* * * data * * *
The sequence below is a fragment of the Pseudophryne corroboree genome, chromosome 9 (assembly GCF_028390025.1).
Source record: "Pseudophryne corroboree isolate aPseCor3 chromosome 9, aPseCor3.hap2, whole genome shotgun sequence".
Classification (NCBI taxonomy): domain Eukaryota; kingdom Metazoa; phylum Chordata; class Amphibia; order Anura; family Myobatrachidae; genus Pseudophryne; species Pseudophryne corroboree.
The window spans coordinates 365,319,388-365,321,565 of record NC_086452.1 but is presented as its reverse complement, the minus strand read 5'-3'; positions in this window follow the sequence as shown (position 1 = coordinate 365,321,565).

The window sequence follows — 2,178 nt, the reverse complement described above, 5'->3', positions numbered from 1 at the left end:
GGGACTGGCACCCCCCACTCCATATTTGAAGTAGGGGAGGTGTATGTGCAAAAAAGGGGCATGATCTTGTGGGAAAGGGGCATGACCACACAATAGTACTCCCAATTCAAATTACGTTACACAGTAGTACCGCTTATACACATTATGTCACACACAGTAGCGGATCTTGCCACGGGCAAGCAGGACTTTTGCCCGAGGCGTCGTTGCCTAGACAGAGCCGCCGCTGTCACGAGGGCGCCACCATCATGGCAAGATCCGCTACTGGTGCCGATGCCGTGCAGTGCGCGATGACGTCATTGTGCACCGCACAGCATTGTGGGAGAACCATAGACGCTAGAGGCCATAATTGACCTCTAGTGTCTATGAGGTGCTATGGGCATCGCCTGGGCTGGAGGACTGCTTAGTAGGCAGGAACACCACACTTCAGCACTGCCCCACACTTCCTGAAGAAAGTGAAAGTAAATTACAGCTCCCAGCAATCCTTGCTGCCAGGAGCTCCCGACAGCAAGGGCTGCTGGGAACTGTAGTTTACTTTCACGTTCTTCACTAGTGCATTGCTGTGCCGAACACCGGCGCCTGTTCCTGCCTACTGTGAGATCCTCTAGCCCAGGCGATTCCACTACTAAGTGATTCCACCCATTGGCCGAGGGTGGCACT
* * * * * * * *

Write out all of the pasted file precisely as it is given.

The sequence below is a fragment of the Pseudophryne corroboree genome, chromosome 9 (assembly GCF_028390025.1).
Source record: "Pseudophryne corroboree isolate aPseCor3 chromosome 9, aPseCor3.hap2, whole genome shotgun sequence".
Classification (NCBI taxonomy): domain Eukaryota; kingdom Metazoa; phylum Chordata; class Amphibia; order Anura; family Myobatrachidae; genus Pseudophryne; species Pseudophryne corroboree.
The window spans coordinates 365,319,388-365,321,565 of record NC_086452.1 but is presented as its reverse complement, the minus strand read 5'-3'; positions in this window follow the sequence as shown (position 1 = coordinate 365,321,565).

The window sequence follows — 2,178 nt, the reverse complement described above, 5'->3', positions numbered from 1 at the left end:
GGGACTGGCACCCCCCACTCCATATTTGAAGTAGGGGAGGTGTATGTGCAAAAAAGGGGCATGATCTTGTGGGAAAGGGGCATGACCACACAATAGTACTCCCAATTCAAATTACGTTACACAGTAGTACCGCTTATACACATTATGTCACACACAGTAGCGGATCTTGCCACGGGCAAGCAGGACTTTTGCCCGAGGCGTCGTTGCCTAGACAGAGCCGCCGCTGTCACGAGGGCGCCACCATCATGGCAAGATCCGCTACTGGTGCCGATGCCGTGCAGTGCGCGATGACGTCATTGTGCACCGCACAGCATTGTGGGAGAACCATAGACGCTAGAGGCCATAATTGACCTCTAGTGTCTATGAGGTGCTATGGGCATCGCCTGGGCTGGAGGACTGCTTAGTAGGCAGGAACACCACACTTCAGCACTGCCCCACACTTCCTGAAGAAAGTGAAAGTAAATTACAGCTCCCAGCAATCCTTGCTGCCAGGAGCTCCCGACAGCAAGGGCTGCTGGGAACTGTAGTTTACTTTCACGTTCTTCACTAGTGCATTGCTGTGCCGAACACCGGCGCCTGTTCCTGCCTACTGTGAGATCCTCTAGCCCAGGCGATTCCACTACTAAGTGATTCCACCCATTGGCCGAGGGTGGCACT